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Unrest in the Banlieues: Scrutinizing Racism, Class Divide and Police-Public Tension in France

On the morning of Tuesday, June 27, in Nanterre, a suburb northwest of Paris, a yellow car was stopped by two policemen for violating traffic regulations. The video taken by witnesses showed that when the yellow car was still at a standstill, two police officers were standing by the driver’s side door, pointing their guns into the window, and then the car suddenly started, and a gunshot sounded almost simultaneously. The car crashed into the pavement after advancing tens of meters . According to official confirmation, the dead driver, Nahel M., was a 17-year-old French citizen of Algerian and Moroccan origin.

Although immediately after the incident, an anonymous police source revealed to the media that the reason for the police shooting was that the driver tried to ram the police with his car, but the video of the scene went viral on the Internet, and more information about Naher emerged one after another. , People learned that he came from a working-class community in the suburbs of Paris. He was the only son raised by a single mother.

In an interview with French TV 5, Nahel’s mother accused the police officer of the shooting, “He saw a child who looked like an Arab and wanted to take his life.” Although she said she did not want to blame the entire police force power, but Naher’s death can no longer be cast as an ordinary law enforcement accident. It evokes deep unease. A female cleaning worker told the “Guardian” reporter, “When my colleagues wake up at 4 or 5 in the morning to clean, look at the other workers around us, we are all black, North African. France is divided, and This police shooting brings it all to the fore. That boy was not the first person to be killed by police and we all woke up today thinking it could have been my nephew or my son. ”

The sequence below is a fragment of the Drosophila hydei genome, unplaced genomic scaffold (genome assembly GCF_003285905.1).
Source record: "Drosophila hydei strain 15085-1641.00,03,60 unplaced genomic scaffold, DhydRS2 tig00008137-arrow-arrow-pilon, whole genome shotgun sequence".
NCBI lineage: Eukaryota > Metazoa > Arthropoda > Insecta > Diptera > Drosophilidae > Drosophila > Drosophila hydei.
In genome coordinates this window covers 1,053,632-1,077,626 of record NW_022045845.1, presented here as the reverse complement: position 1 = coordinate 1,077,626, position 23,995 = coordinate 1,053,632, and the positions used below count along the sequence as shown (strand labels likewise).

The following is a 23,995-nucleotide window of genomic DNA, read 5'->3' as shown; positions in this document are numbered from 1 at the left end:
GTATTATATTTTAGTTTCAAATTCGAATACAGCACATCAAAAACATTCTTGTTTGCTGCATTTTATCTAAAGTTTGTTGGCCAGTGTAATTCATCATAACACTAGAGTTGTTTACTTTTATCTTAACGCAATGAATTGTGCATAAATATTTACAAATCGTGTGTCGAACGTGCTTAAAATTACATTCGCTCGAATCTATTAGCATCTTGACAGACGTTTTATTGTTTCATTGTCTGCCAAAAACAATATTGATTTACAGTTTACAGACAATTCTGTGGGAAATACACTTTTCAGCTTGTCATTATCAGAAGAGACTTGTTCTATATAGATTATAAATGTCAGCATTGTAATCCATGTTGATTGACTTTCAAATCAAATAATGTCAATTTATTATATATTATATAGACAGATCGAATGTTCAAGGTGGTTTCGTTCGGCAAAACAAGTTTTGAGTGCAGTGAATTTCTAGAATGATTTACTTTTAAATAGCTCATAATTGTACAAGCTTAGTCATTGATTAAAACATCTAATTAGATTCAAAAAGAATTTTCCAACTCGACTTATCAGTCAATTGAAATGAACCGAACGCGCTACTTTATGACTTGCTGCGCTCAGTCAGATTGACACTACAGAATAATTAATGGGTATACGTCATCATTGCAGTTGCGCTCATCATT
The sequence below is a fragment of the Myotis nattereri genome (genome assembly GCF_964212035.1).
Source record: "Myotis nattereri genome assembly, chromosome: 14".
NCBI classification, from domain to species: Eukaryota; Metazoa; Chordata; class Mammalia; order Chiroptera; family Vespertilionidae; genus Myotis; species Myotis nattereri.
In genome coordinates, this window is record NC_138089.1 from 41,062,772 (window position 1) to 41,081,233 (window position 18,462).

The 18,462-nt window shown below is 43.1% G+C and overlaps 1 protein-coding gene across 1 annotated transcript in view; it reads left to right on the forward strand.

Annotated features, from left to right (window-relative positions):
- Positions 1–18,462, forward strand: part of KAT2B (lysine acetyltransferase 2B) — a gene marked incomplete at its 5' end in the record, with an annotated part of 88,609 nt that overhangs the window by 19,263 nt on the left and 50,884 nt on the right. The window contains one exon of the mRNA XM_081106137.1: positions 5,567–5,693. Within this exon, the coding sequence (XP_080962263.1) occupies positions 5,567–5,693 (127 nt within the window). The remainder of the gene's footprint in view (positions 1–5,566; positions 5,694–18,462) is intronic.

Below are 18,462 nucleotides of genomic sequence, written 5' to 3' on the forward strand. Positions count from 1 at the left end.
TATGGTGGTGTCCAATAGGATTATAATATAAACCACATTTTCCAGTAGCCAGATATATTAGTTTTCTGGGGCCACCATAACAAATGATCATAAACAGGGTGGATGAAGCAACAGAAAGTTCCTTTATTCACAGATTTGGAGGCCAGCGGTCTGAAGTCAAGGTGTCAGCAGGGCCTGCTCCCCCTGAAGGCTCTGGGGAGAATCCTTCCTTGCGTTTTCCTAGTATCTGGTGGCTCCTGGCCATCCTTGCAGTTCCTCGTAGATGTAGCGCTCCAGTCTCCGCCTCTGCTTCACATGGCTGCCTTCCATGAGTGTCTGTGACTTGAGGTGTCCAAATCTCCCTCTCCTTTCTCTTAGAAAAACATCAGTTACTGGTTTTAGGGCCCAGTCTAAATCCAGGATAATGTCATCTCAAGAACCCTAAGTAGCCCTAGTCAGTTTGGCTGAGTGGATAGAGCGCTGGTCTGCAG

The questioning of public opinion quickly turned to whether race played a decisive role in Naher’s death? Is there racism in law enforcement in France?

The ignited protest sentiment spread like a wildfire. Starting in Nanterre, where the incident took place, people rallied, chanting “Justice for Naher”. The expressions of outrage did not stop at the peaceful marches. In the next few days, from Paris, Marseille, and Lyon to Toulouse, Nice, Nantes, and Bordeaux, violent vandalism occurred in more than a dozen major cities in France. In the footage of the riots captured in various places, most of the activists were young people wearing black clothes and covering their faces. public Utilities.